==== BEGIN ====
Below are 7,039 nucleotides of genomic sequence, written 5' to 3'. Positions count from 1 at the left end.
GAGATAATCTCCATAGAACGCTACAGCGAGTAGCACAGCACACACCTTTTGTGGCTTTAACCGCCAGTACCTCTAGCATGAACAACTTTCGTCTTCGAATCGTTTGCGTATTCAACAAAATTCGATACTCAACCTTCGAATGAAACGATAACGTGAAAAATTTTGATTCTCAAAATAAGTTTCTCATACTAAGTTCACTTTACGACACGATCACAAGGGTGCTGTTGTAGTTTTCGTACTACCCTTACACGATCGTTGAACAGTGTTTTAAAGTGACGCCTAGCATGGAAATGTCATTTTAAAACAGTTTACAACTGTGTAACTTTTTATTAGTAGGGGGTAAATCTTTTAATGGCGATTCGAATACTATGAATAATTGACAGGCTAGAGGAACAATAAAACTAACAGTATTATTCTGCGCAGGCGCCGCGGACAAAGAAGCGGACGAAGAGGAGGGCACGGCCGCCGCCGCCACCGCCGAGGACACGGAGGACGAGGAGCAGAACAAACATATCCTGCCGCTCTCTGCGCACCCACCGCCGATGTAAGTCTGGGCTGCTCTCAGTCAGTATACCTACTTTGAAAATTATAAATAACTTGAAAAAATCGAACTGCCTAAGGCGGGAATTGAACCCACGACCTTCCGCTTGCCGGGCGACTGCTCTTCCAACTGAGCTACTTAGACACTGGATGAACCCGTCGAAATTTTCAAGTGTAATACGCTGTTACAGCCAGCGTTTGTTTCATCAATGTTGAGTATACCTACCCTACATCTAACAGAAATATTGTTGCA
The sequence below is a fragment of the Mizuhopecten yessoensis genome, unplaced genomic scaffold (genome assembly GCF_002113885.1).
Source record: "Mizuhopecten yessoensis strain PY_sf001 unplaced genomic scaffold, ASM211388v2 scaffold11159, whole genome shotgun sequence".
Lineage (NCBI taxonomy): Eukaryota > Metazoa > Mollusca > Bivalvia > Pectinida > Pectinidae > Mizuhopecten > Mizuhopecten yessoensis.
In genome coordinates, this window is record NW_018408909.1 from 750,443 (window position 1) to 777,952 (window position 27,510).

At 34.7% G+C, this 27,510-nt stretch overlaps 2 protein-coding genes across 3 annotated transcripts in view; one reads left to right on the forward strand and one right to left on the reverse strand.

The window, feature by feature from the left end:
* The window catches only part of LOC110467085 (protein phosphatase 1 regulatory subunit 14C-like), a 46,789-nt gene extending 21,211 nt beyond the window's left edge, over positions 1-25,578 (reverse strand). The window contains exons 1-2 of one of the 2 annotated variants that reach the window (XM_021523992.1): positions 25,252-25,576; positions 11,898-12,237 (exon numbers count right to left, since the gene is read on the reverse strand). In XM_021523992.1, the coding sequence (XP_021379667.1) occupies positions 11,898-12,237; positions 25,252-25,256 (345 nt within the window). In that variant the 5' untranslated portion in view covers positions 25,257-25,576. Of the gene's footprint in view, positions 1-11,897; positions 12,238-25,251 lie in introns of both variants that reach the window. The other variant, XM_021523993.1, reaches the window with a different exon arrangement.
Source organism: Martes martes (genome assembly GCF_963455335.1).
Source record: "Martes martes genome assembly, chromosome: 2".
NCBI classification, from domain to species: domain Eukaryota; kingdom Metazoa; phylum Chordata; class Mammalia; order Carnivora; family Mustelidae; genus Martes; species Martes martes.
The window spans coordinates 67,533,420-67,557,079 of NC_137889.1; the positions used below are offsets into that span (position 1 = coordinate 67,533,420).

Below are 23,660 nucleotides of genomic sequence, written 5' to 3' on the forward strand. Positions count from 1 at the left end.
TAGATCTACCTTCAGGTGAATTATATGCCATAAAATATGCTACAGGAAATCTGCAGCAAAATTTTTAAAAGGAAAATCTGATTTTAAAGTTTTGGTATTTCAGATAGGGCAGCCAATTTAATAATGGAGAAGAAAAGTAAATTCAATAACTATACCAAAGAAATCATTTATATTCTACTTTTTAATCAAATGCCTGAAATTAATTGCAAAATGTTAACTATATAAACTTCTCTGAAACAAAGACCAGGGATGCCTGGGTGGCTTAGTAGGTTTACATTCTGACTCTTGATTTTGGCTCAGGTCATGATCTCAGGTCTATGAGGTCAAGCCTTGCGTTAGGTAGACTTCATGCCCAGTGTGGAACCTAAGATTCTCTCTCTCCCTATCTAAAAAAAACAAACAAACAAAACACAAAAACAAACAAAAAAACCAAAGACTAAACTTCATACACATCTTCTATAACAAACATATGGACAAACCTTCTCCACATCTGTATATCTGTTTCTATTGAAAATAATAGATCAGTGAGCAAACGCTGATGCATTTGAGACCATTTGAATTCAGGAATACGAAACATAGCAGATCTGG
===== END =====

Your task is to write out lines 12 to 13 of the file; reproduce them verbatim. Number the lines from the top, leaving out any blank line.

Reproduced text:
NCBI classification, from domain to species: domain Eukaryota; kingdom Metazoa; phylum Chordata; class Mammalia; order Carnivora; family Mustelidae; genus Martes; species Martes martes.
The window spans coordinates 67,533,420-67,557,079 of NC_137889.1; the positions used below are offsets into that span (position 1 = coordinate 67,533,420).